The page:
Law School Offers New Fellowships
Harvard Law School officials yesterday announced the creation of a fellowship program in public international law and the names of the first 10 recipients of that award.
The program, funded for the first two years by a $400,000 Ford Foundation grant, is designed to encourage law students to pursue teaching careers in international fields.
"There is a real shortage of teachers in international law," said Frank-furter Professor of Law Abram Chayes '43, who chairs the faculty committee that supervises the new program.
Recipients of the fellowships will spend a summer between their second and third years of law school studying in foreign programs or serving in legal internships at international organizations, such as the U.N. Environment Programme and the International Atomic Energy Agency.
During the year after graduation, the fellows are paid a stipend roughly equal to the salary of an appelate court clerk and are expected to study abroad and write a large work for publication.
Officials said that the Ford Foundation would be using the program at Harvard to guide simlilar fellowship programs at Columbia University, the University of Michigan, New York University, and Yale University.
UNC Prof Links Cigarettes and Risk
"Cigarettes never interfere with my fightin' trim," said baseball great Lou Gehrig of the New York Yankees in a 1934 Camel advertisement. But the age when sports stars and doctors championed their favorite brand of cigarettes in public is over, according to a professor at the University of North Carolina at Chapel Hill.
Allan Brandt last night addressed a crowd of about 50 people--most affiliated with the History of Science department--in the Science Center and discussed his research on the link between cigarette smoking and American views of risk in general. A former assistant professor at Harvard, Brandt has recently made several forays into the field of epidemiology, the study of epidemics.
Dividing his presentation into four parts, Brandt detailed how the cigarette became enormously popular in America, how the link between cigarettes and disease was recognized, how the state has wrestled with this public health concern, and finally how cigarette smoking has taken on new social and cultural meanings.
"The history of cigarette smoking in America is the perfect case study for an inquiry into societal approaches to risk-taking and is a superb example of epidemiology in general," Brandt said.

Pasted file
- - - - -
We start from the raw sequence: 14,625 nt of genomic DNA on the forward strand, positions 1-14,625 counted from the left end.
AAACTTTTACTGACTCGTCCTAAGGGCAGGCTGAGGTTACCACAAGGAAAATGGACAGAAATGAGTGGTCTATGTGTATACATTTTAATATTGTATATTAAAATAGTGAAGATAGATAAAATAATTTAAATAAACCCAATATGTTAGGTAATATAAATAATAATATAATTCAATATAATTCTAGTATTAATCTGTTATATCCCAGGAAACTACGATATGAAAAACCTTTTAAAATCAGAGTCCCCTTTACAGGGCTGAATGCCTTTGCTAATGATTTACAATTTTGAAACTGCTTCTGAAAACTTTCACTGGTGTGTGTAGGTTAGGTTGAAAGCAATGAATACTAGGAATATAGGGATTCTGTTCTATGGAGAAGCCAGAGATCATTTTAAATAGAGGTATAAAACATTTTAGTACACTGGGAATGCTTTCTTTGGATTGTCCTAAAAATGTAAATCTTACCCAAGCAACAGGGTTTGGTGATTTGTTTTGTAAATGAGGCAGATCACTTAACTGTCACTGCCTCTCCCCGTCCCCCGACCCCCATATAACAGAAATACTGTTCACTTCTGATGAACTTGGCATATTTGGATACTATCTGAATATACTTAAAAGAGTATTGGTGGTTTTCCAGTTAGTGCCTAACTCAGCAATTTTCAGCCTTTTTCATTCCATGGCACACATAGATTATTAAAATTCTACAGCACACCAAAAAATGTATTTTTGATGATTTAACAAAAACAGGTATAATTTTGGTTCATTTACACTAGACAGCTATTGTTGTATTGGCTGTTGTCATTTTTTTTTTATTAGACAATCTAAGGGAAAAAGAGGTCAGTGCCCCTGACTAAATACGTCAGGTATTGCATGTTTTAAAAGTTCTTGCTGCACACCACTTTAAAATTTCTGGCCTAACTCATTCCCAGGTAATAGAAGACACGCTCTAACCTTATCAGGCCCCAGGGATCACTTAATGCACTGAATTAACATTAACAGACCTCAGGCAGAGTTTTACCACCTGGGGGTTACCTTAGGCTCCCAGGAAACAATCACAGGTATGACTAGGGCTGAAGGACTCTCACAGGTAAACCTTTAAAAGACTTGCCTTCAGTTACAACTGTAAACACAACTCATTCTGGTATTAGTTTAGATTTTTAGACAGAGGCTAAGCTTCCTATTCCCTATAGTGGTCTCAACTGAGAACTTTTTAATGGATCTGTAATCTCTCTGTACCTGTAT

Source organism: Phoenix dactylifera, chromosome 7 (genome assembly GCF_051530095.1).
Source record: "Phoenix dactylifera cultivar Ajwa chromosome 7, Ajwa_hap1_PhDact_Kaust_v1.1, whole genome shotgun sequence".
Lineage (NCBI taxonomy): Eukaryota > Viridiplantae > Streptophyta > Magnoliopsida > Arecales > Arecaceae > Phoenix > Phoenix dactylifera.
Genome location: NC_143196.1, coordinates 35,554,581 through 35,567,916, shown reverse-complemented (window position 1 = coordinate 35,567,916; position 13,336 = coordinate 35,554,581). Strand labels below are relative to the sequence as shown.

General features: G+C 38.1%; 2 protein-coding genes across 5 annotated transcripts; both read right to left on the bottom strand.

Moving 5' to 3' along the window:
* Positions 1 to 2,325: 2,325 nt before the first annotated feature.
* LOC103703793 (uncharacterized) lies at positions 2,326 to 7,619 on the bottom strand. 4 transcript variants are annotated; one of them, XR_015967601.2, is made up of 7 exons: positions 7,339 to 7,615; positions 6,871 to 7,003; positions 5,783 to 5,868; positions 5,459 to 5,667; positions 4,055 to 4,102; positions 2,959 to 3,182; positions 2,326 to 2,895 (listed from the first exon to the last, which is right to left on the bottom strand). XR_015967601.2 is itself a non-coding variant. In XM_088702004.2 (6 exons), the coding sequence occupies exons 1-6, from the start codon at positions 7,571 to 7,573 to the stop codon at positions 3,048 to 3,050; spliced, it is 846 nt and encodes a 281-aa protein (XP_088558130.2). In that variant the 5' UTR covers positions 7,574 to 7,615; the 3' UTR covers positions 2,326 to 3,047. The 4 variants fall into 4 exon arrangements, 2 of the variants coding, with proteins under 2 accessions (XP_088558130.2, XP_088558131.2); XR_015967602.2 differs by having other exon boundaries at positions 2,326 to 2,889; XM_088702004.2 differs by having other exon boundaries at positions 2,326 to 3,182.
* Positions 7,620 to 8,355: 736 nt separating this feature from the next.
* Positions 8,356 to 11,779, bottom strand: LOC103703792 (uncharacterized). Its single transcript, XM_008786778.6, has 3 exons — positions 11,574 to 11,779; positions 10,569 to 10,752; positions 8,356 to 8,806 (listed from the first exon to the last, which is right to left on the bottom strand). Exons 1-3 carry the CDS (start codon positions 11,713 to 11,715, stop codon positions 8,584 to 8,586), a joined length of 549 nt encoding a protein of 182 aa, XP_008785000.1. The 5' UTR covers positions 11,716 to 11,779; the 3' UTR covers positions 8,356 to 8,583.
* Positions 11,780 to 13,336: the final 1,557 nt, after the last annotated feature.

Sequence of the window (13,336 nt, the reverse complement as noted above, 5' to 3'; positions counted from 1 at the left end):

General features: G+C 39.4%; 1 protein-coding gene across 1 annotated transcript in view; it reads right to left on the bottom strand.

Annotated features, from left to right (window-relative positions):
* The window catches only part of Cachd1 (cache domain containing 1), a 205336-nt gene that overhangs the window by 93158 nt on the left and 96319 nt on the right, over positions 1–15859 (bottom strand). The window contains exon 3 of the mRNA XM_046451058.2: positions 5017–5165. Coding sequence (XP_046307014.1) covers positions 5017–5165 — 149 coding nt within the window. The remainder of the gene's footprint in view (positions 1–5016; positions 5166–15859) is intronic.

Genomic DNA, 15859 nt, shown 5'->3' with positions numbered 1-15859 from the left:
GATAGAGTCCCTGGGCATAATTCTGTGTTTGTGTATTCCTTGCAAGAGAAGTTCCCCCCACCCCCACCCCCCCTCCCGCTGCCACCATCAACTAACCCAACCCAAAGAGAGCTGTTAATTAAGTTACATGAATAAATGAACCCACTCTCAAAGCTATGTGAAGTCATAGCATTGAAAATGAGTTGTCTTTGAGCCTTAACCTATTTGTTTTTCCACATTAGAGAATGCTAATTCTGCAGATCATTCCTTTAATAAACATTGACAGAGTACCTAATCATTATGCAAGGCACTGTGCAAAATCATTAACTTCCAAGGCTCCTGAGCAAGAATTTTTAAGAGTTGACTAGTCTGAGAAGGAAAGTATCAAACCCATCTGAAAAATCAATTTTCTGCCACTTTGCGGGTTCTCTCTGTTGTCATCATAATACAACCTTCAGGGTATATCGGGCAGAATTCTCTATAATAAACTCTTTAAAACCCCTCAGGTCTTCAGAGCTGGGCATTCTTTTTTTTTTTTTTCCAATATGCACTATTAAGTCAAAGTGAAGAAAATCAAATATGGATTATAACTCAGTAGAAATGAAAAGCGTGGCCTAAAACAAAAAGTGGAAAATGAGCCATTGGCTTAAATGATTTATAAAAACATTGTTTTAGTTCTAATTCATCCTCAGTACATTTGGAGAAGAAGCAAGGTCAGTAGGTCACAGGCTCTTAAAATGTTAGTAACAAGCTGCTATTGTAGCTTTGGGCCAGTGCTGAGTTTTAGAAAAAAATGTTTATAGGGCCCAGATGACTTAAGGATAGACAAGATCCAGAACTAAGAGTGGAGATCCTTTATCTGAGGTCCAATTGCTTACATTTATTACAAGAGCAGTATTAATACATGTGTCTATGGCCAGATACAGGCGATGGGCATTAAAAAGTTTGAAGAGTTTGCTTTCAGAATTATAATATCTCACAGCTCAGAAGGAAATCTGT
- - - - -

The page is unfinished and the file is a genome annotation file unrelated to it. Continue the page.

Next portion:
147 Students to Pay Study Card Late Fee
Harvard will rake in $4410 this week from 147 undergraduates who failed to file study cards Monday, the registrar's office said yesterday.
Those who continue to be tardy will have to pay $30 for each additional week, said Associate Registrar Thurston A. Smith.
Despite the hefty fee, Smith said every year a number of students miss the 4:30 p.m. deadline. This fall's figures were not unusual, he added.
Late filers must also get the signature of the instructor of each course. This additional requirement often causes further delays, Smith said.
The fact that Rosh Hashanah, a Jewish high holiday, fell at the end of shopping period contributed to some students' inability to hand in cards on time, Smith said.
Other causes included immunization problems, forgetfulness and general misinformation. For example, one first-year student received incorrect advice about the language requirement, said Jim F. Walton, a staff assistant in the first-year dean's office.
Smith said 6586 undergraduates filed their cards Monday. Similar figures are not yet available for the graduate student body.
Late cards must be filed at the registrar's office on the eighth floor of Holyoke Center.
Club to Offer Program In Business Software
The Harvard Entrepreneur's Club plans to intitiate a non-profit program next spring to teach students how to use computers for business applications, club organizers said yesterday.
The program will focus primarily on software already used by the business community, said Scott R. Davidson '92, club president. Davidson said the club hopes to prepare students for the business world and give them a competitive edge on the summer job market.
"We'll fill a large void in the Harvard community," said club member J. Dean Newton '91, adding that the program will be the first of its kind at Harvard.
Dean of Students Archie C. Epps approved the program yesterday and said it was a "very impressive idea."
Although they expect the program to receive some private funding, club organizers said they aren't planning to yield a profit on the venture.
"Our main goal is to explore the entrepreneurial process and contribute to Harvard," explained Davidson, who said the club may charge students a fee to participate.